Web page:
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Opinion: Why we should regulate GSEs as public utilities

Fannie Mae and Freddie Mac are privately held, but provide critical public services.

In June 2021, the Supreme Court of the United States ruled that President Joe Biden had the authority to oust the head of the Federal Housing Finance Agency (or FHFA), which oversees the government-sponsored enterprises (or GSEs) Fannie Mae and Freddie Mac. And within hours, he did just that, moving Trump-appointed Mark Calabria from the seat and instating Sandra Thompson in his stead.

The move was widely seen as a necessary step in giving the Biden administration more control over Fannie Mae and Freddie Mac, which have been in conservatorship under FHFA since the U.S. housing market crashed in 2008. It’s also a sign to revive the conversation around GSE reform — namely, whether we should regulate GSEs as public utilities.

During his two-year tenure, Calabria emphasized releasing Fannie Mae and Freddie Mac from conservatorship, severing their federal connection, and reducing their market relevance and presence. However, this approach depends on assumptions of perfect markets and fair lending, which are not automatic.

So far, it appears the Biden administration understands this. Nevertheless, formalizing a privately owned and publicly regulated utility requires congressional legislation, which depends on bipartisan political cooperation. Short of legislation that might not pass, GSEs should be regulated — and therefore, run — as utilities.

Why we should regulate GSEs as public utilities

Individuals from across the political aisle favor terminating the conservatorship, but that doesn’t mean everyone wants to release Fannie Mae and Freddie Mac to the private markets, either. If the U.S. Department of the Treasury and FHFA cut Fannie Mae and Freddie Mac loose without fair lending regulations or a federal backstop in place, it would likely destabilize GSEs and decrease Americans’ access to credit.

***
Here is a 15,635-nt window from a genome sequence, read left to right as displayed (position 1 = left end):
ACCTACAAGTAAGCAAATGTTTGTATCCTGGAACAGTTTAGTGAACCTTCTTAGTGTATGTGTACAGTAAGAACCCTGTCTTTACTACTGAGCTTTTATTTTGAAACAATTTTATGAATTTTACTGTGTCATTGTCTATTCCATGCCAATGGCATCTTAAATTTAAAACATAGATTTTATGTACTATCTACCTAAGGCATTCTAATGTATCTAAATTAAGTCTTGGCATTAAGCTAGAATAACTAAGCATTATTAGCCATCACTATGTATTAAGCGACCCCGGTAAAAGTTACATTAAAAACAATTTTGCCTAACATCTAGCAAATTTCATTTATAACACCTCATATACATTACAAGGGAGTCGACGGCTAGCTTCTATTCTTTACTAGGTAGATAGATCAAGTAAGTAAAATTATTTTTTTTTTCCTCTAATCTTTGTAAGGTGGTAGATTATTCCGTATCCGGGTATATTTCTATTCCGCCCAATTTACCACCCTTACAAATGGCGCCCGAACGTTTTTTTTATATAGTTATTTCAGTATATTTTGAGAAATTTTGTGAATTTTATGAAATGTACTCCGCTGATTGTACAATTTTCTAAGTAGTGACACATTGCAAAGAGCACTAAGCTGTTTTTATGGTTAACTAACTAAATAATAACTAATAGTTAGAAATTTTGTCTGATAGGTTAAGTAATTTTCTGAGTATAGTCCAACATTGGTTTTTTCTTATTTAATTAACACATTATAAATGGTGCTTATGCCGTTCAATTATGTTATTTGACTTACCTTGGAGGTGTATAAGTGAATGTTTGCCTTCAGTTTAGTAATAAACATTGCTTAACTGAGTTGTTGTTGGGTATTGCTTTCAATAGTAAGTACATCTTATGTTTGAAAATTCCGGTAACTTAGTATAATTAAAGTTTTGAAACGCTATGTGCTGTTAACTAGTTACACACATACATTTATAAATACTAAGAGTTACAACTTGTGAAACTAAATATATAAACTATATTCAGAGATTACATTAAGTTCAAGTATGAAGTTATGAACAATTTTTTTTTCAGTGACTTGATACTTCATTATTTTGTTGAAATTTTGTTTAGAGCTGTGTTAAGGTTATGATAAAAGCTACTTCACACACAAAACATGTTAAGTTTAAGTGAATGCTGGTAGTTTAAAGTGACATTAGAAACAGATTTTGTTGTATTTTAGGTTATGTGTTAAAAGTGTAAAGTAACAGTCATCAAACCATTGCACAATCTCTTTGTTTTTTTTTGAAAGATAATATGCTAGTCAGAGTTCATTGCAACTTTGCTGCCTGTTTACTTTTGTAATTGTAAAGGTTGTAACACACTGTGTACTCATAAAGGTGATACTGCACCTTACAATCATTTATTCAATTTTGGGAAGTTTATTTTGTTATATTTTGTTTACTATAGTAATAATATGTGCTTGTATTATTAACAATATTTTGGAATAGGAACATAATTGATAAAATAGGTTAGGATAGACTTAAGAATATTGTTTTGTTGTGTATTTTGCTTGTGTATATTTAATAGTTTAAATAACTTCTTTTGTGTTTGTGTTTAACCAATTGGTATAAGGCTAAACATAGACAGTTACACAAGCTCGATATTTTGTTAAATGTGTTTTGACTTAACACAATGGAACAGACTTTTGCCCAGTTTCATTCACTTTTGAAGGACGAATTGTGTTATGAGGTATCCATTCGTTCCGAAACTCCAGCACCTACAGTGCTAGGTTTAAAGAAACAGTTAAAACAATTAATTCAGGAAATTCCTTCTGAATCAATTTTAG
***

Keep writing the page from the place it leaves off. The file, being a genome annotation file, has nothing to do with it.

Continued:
With this in mind, transitioning GSEs to public utilities could make sense for the U.S. housing market.

Similar to electricity, gas, and water, Fannie Mae and Freddie Mac are privately held, but provide critical public services. Public utilities are owned by private investors and regulated by state or federal regulators, and every state has a utility commission that sets rates.

Unlike the capital investment and mortgage origination markets, the guarantor and securitization markets need assistance to remain efficient, fair, and resilient. Government-imposed quality, consistency, capital adequacy, and fairness standards can help, and achieving these goals requires scale. These are the markers of a public utility.

It’s useful to remember that there are no unregulated insurance or securities markets, because failures in such markets have intolerably broad consequences.

Furthermore, the authorizing legislation categorizes an entity as a “systemically important financial market utility” if its failure would cause a broad collapse or disruption in financial markets. That certainly applies to Fannie Mae and Freddie Mac, and it’s why they were placed under a conservatorship initially rather than letting them abruptly collapse.

Besides this, even though utility stocks aren’t high growth, most pay dividends, and because they’re government-guaranteed, they remain dependable amid crises such as COVID-19. Utility-like regulation would allow GSEs like Fannie Mae and Freddie Mac to continue operating at low risk, which is vital.

Imagine that FHFA directed the GSEs to issue $90 billion (1.5%) enterprise-level convertible debt into the capital markets. The market would determine the required yield, though it’s hard to imagine it being greater than 5%. This $90 billion is hard cash protecting taxpayers, supplementing $40 billion in credit risk transfer and guarantee fee revenue.

Combined with the cost of issuing CRT, this debt cost closes the loop on determining the capital cost component of guarantee fees. Thus, even though regulators oversee pricing, the competitive capital markets are actually setting most of the cost of guarantee fees.

Finally, consider that courts and state legislatures have long classified utilities as basic necessities. That’s why power providers are obligated to serve all members of the community. To achieve equal access to housing, we can view GSE operation and housing finance through a similar lens. This trillion-dollar industry is a national utility that should be viewed from a macro perspective and insulated from impulses and inequities within the private market.

Regulating Fannie Mae and Freddie Mac as public utilities has its critics, and some suggest privatization as a solution, for example. In the next part of this series, I will discuss the issue of privatization and suggest a path forward that provides lessened risk to private capital without losing the benefits of fair lending for taxpayers.

Richard Cooperstein, Ph.D., is the director of partnerships and policy at Andrew Davidson & Co., Inc..

This column does not necessarily reflect the opinion of HousingWire’s editorial department and its owners.

To contact the author of this story:
Richard Cooperstein at [email protected]

To contact the editor responsible for this story:
Sarah Wheeler at [email protected]

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